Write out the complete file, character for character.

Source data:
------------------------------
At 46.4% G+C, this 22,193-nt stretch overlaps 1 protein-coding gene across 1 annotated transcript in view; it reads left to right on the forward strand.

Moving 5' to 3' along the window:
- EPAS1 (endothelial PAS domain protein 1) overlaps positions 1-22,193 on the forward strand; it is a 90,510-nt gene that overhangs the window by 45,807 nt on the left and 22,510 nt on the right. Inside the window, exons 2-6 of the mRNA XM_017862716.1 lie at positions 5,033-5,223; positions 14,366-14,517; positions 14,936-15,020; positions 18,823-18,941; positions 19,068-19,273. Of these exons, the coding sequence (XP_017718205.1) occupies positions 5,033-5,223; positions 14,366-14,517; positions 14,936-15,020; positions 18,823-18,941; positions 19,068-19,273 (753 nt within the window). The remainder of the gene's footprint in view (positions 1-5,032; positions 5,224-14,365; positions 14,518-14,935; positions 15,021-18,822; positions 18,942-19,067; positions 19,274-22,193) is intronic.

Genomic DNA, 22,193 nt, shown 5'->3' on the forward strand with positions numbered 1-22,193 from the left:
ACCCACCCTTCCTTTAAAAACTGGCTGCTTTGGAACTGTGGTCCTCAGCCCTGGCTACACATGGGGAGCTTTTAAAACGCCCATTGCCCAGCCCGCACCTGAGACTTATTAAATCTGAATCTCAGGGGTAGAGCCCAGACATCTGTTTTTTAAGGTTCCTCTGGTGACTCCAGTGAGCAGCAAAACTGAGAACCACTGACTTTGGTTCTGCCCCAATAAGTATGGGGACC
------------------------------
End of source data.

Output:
At 46.4% G+C, this 22,193-nt stretch overlaps 1 protein-coding gene across 1 annotated transcript in view; it reads left to right on the forward strand.

Moving 5' to 3' along the window:
- EPAS1 (endothelial PAS domain protein 1) overlaps positions 1-22,193 on the forward strand; it is a 90,510-nt gene that overhangs the window by 45,807 nt on the left and 22,510 nt on the right. Inside the window, exons 2-6 of the mRNA XM_017862716.1 lie at positions 5,033-5,223; positions 14,366-14,517; positions 14,936-15,020; positions 18,823-18,941; positions 19,068-19,273. Of these exons, the coding sequence (XP_017718205.1) occupies positions 5,033-5,223; positions 14,366-14,517; positions 14,936-15,020; positions 18,823-18,941; positions 19,068-19,273 (753 nt within the window). The remainder of the gene's footprint in view (positions 1-5,032; positions 5,224-14,365; positions 14,518-14,935; positions 15,021-18,822; positions 18,942-19,067; positions 19,274-22,193) is intronic.

Genomic DNA, 22,193 nt, shown 5'->3' on the forward strand with positions numbered 1-22,193 from the left:
ACCCACCCTTCCTTTAAAAACTGGCTGCTTTGGAACTGTGGTCCTCAGCCCTGGCTACACATGGGGAGCTTTTAAAACGCCCATTGCCCAGCCCGCACCTGAGACTTATTAAATCTGAATCTCAGGGGTAGAGCCCAGACATCTGTTTTTTAAGGTTCCTCTGGTGACTCCAGTGAGCAGCAAAACTGAGAACCACTGACTTTGGTTCTGCCCCAATAAGTATGGGGACC